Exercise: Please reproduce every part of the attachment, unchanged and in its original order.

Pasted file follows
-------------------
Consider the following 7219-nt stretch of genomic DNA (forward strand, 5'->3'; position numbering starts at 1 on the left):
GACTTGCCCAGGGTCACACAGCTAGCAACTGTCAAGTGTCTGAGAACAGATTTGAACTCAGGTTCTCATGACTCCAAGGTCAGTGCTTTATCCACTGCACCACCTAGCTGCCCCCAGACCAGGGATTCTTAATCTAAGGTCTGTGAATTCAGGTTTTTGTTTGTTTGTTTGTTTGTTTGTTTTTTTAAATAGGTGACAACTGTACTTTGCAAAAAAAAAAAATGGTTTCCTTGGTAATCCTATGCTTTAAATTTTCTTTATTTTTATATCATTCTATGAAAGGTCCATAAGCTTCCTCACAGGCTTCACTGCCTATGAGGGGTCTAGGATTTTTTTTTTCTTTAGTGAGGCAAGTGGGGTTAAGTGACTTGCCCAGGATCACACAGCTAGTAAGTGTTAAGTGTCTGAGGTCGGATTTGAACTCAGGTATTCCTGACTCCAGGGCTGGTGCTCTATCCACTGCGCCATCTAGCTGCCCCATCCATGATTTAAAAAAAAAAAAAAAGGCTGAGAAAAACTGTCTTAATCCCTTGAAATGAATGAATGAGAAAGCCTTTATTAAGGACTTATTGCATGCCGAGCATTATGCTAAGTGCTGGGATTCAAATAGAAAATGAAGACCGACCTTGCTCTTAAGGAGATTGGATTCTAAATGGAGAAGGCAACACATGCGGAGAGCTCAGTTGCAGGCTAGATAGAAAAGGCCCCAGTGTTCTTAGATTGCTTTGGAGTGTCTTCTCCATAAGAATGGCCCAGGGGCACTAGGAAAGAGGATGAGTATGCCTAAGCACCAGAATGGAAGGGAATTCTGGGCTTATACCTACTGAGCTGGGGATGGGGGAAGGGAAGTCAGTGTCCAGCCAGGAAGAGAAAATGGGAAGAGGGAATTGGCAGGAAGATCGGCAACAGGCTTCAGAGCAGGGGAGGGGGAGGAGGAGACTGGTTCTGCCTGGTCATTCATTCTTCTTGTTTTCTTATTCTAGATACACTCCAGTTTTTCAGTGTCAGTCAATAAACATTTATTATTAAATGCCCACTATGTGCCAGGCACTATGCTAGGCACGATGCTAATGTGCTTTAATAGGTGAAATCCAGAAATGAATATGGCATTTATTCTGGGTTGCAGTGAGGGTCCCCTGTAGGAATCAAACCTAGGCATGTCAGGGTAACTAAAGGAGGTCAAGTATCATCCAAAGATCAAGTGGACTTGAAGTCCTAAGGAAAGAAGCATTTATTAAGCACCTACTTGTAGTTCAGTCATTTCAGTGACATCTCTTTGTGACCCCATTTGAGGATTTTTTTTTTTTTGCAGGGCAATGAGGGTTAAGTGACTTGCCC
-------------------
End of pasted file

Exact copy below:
Consider the following 7219-nt stretch of genomic DNA (forward strand, 5'->3'; position numbering starts at 1 on the left):
GACTTGCCCAGGGTCACACAGCTAGCAACTGTCAAGTGTCTGAGAACAGATTTGAACTCAGGTTCTCATGACTCCAAGGTCAGTGCTTTATCCACTGCACCACCTAGCTGCCCCCAGACCAGGGATTCTTAATCTAAGGTCTGTGAATTCAGGTTTTTGTTTGTTTGTTTGTTTGTTTGTTTTTTTAAATAGGTGACAACTGTACTTTGCAAAAAAAAAAAATGGTTTCCTTGGTAATCCTATGCTTTAAATTTTCTTTATTTTTATATCATTCTATGAAAGGTCCATAAGCTTCCTCACAGGCTTCACTGCCTATGAGGGGTCTAGGATTTTTTTTTTCTTTAGTGAGGCAAGTGGGGTTAAGTGACTTGCCCAGGATCACACAGCTAGTAAGTGTTAAGTGTCTGAGGTCGGATTTGAACTCAGGTATTCCTGACTCCAGGGCTGGTGCTCTATCCACTGCGCCATCTAGCTGCCCCATCCATGATTTAAAAAAAAAAAAAAAGGCTGAGAAAAACTGTCTTAATCCCTTGAAATGAATGAATGAGAAAGCCTTTATTAAGGACTTATTGCATGCCGAGCATTATGCTAAGTGCTGGGATTCAAATAGAAAATGAAGACCGACCTTGCTCTTAAGGAGATTGGATTCTAAATGGAGAAGGCAACACATGCGGAGAGCTCAGTTGCAGGCTAGATAGAAAAGGCCCCAGTGTTCTTAGATTGCTTTGGAGTGTCTTCTCCATAAGAATGGCCCAGGGGCACTAGGAAAGAGGATGAGTATGCCTAAGCACCAGAATGGAAGGGAATTCTGGGCTTATACCTACTGAGCTGGGGATGGGGGAAGGGAAGTCAGTGTCCAGCCAGGAAGAGAAAATGGGAAGAGGGAATTGGCAGGAAGATCGGCAACAGGCTTCAGAGCAGGGGAGGGGGAGGAGGAGACTGGTTCTGCCTGGTCATTCATTCTTCTTGTTTTCTTATTCTAGATACACTCCAGTTTTTCAGTGTCAGTCAATAAACATTTATTATTAAATGCCCACTATGTGCCAGGCACTATGCTAGGCACGATGCTAATGTGCTTTAATAGGTGAAATCCAGAAATGAATATGGCATTTATTCTGGGTTGCAGTGAGGGTCCCCTGTAGGAATCAAACCTAGGCATGTCAGGGTAACTAAAGGAGGTCAAGTATCATCCAAAGATCAAGTGGACTTGAAGTCCTAAGGAAAGAAGCATTTATTAAGCACCTACTTGTAGTTCAGTCATTTCAGTGACATCTCTTTGTGACCCCATTTGAGGATTTTTTTTTTTTTGCAGGGCAATGAGGGTTAAGTGACTTGCCC